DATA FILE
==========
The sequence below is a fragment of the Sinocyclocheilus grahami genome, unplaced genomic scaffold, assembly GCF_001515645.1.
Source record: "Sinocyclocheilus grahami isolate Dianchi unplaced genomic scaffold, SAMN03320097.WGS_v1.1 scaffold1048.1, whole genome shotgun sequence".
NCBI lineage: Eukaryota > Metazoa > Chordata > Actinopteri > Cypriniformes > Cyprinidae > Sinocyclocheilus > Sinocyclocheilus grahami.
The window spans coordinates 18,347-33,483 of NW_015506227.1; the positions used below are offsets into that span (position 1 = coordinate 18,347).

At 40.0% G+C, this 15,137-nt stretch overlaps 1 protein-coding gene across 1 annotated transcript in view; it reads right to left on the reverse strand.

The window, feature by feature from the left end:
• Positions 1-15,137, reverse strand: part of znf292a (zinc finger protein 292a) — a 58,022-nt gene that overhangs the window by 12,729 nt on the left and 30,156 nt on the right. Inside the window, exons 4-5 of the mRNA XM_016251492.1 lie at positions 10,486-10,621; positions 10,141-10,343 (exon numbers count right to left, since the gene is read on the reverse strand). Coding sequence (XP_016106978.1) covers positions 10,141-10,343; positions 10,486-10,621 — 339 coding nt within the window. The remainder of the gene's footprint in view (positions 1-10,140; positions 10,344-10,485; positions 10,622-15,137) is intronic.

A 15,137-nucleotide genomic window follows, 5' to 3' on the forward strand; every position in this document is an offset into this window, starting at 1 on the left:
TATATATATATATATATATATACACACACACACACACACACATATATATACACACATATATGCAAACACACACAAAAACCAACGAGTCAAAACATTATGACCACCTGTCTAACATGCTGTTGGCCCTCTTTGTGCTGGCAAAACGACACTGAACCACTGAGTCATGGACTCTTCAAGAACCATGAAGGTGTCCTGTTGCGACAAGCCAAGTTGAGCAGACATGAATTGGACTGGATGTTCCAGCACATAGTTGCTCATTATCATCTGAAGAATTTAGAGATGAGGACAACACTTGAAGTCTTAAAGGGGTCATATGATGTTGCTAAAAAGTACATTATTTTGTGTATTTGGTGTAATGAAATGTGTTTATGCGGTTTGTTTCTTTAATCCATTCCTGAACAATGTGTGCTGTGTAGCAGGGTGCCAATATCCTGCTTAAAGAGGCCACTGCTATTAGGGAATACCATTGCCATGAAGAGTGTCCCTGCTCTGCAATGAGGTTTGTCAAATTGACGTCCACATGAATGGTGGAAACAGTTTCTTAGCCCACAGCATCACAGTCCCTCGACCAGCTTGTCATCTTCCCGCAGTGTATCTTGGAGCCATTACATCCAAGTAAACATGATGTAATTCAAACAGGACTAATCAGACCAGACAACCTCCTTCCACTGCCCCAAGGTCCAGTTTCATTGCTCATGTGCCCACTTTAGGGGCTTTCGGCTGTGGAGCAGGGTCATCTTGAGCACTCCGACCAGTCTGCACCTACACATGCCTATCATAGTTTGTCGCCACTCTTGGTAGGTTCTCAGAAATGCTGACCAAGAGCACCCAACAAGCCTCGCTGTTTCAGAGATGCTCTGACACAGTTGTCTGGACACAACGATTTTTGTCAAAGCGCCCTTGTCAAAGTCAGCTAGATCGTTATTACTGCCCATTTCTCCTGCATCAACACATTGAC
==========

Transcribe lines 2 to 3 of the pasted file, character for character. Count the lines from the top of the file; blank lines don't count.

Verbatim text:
Source record: "Sinocyclocheilus grahami isolate Dianchi unplaced genomic scaffold, SAMN03320097.WGS_v1.1 scaffold1048.1, whole genome shotgun sequence".
NCBI lineage: Eukaryota > Metazoa > Chordata > Actinopteri > Cypriniformes > Cyprinidae > Sinocyclocheilus > Sinocyclocheilus grahami.